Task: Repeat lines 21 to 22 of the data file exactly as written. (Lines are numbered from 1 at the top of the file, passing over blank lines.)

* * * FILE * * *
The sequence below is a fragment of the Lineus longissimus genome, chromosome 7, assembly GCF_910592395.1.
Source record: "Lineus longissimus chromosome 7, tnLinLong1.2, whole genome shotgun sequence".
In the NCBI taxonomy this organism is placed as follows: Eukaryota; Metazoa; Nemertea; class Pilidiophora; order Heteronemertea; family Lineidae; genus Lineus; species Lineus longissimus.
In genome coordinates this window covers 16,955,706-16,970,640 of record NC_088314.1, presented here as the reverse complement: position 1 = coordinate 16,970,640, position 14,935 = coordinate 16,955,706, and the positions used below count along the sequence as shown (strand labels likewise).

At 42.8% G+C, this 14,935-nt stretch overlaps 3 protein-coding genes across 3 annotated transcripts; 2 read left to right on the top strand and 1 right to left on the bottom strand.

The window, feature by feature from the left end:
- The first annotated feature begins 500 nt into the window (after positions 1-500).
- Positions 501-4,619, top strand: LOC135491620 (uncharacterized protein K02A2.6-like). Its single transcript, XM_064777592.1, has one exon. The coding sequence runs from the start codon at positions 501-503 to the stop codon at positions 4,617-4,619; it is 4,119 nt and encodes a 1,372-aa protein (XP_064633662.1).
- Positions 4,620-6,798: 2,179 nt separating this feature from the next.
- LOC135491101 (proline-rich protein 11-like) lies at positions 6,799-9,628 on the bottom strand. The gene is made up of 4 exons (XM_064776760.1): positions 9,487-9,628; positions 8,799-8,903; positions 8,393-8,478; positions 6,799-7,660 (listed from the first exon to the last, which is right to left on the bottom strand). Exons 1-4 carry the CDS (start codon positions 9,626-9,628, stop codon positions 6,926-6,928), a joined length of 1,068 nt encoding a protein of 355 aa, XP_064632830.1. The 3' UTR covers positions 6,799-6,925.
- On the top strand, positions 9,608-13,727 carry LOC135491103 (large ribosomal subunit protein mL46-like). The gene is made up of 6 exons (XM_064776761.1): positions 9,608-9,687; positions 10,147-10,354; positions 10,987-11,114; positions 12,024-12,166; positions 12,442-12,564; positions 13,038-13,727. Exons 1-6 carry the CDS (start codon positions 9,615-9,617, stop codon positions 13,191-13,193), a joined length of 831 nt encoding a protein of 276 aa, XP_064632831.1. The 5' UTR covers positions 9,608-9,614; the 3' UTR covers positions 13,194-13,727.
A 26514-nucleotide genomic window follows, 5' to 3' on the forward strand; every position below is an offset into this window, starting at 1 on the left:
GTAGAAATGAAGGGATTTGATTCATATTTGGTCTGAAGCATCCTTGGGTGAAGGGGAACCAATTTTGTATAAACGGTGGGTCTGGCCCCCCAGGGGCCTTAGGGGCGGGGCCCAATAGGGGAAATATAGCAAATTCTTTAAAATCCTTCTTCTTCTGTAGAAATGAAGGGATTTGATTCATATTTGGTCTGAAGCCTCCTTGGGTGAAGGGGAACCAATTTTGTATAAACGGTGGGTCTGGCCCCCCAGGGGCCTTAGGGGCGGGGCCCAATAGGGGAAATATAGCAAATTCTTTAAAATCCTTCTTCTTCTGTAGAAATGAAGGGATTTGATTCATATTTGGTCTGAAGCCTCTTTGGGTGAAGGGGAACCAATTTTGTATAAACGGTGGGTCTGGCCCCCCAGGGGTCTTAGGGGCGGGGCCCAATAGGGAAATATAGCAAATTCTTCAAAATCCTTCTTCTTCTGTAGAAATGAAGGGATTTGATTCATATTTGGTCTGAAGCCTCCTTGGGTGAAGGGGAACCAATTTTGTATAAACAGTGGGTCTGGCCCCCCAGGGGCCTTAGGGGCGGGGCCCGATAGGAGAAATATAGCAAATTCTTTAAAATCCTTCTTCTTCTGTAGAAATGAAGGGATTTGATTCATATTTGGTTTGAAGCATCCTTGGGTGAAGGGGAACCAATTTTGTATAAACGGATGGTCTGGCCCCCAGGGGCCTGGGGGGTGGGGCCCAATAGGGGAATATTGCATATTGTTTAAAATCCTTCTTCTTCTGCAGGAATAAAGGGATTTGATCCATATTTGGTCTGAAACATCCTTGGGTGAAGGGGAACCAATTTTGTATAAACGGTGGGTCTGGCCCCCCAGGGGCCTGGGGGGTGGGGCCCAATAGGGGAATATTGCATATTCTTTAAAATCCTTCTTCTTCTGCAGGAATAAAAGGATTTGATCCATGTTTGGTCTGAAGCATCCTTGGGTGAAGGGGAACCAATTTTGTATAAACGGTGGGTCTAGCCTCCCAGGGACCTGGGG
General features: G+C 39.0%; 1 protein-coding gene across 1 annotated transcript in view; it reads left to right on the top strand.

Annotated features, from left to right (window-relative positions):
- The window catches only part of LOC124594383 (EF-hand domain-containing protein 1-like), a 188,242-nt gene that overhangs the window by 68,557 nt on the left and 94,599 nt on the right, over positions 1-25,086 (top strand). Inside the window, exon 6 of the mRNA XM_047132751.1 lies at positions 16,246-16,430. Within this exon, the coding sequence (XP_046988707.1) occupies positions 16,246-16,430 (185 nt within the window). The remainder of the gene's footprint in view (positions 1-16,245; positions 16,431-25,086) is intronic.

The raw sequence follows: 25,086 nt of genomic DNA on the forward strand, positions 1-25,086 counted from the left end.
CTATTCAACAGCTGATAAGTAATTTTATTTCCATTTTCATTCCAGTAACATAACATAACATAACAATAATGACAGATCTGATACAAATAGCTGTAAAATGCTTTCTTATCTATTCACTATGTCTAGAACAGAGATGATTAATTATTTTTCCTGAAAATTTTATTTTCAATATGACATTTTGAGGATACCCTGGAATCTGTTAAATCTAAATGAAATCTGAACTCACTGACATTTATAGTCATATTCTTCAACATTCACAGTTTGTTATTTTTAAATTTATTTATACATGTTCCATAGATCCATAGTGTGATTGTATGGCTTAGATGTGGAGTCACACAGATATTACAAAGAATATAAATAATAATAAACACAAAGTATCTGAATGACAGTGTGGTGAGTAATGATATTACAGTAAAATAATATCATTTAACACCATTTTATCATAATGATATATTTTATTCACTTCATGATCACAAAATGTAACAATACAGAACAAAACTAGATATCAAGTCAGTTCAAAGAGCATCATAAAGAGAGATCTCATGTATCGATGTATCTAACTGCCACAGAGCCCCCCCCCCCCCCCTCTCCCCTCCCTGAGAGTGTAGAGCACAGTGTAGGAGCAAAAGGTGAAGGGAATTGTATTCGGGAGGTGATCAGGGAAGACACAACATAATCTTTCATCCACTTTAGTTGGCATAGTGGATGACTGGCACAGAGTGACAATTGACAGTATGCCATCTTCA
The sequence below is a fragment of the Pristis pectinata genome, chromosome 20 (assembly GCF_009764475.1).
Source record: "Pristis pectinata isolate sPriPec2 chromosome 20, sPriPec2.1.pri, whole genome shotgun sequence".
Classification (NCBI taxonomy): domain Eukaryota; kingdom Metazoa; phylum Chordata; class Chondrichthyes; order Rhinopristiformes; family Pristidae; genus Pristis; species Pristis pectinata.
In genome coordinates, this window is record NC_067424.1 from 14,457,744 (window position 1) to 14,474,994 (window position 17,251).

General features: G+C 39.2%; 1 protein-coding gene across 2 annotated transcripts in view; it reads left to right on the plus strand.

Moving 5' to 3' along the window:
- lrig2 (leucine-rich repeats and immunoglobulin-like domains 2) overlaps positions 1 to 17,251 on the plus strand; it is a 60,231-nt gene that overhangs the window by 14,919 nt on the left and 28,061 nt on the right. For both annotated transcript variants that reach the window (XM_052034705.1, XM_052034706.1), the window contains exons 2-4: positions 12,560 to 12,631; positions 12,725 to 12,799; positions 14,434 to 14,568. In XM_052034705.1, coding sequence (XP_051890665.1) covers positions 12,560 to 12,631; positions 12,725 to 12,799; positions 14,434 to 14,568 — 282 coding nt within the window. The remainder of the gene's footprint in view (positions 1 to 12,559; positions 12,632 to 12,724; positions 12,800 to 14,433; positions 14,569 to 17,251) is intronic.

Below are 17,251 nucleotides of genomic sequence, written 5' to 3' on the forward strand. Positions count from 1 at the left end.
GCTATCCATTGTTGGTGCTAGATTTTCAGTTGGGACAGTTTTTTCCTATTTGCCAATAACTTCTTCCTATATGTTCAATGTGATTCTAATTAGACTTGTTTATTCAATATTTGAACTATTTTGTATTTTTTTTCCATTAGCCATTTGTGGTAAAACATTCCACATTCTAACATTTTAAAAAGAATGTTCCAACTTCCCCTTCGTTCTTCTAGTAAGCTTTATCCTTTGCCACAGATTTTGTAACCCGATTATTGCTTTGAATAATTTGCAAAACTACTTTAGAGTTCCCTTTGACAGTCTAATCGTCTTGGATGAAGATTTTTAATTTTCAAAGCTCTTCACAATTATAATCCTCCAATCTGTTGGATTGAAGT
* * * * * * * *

Classification (NCBI taxonomy): domain Eukaryota; kingdom Metazoa; phylum Chordata; class Chondrichthyes; order Rhinopristiformes; family Pristidae; genus Pristis; species Pristis pectinata.
In genome coordinates, this window is record NC_067424.1 from 14,457,744 (window position 1) to 14,474,994 (window position 17,251).